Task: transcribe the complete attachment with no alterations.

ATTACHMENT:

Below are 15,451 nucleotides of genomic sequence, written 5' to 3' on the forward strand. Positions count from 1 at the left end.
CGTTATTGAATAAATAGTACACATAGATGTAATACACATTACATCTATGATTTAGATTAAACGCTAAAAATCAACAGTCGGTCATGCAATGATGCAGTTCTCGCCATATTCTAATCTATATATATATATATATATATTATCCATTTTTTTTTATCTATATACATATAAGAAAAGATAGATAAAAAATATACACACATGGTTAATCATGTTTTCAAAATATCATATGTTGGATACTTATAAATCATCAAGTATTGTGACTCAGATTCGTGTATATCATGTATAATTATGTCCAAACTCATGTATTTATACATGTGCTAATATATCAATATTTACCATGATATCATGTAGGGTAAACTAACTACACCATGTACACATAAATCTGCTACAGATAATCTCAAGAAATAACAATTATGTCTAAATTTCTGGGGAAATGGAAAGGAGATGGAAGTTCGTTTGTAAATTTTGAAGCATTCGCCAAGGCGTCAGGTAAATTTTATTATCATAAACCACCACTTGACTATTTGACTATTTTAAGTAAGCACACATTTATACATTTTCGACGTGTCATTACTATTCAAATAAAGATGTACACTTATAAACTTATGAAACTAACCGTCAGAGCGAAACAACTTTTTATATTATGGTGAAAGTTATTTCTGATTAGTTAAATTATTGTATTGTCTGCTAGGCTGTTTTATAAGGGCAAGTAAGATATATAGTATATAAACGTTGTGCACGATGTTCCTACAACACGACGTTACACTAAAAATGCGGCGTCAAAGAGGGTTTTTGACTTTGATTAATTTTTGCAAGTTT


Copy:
Below are 15,451 nucleotides of genomic sequence, written 5' to 3' on the forward strand. Positions count from 1 at the left end.
CGTTATTGAATAAATAGTACACATAGATGTAATACACATTACATCTATGATTTAGATTAAACGCTAAAAATCAACAGTCGGTCATGCAATGATGCAGTTCTCGCCATATTCTAATCTATATATATATATATATATATTATCCATTTTTTTTTATCTATATACATATAAGAAAAGATAGATAAAAAATATACACACATGGTTAATCATGTTTTCAAAATATCATATGTTGGATACTTATAAATCATCAAGTATTGTGACTCAGATTCGTGTATATCATGTATAATTATGTCCAAACTCATGTATTTATACATGTGCTAATATATCAATATTTACCATGATATCATGTAGGGTAAACTAACTACACCATGTACACATAAATCTGCTACAGATAATCTCAAGAAATAACAATTATGTCTAAATTTCTGGGGAAATGGAAAGGAGATGGAAGTTCGTTTGTAAATTTTGAAGCATTCGCCAAGGCGTCAGGTAAATTTTATTATCATAAACCACCACTTGACTATTTGACTATTTTAAGTAAGCACACATTTATACATTTTCGACGTGTCATTACTATTCAAATAAAGATGTACACTTATAAACTTATGAAACTAACCGTCAGAGCGAAACAACTTTTTATATTATGGTGAAAGTTATTTCTGATTAGTTAAATTATTGTATTGTCTGCTAGGCTGTTTTATAAGGGCAAGTAAGATATATAGTATATAAACGTTGTGCACGATGTTCCTACAACACGACGTTACACTAAAAATGCGGCGTCAAAGAGGGTTTTTGACTTTGATTAATTTTTGCAAGTTT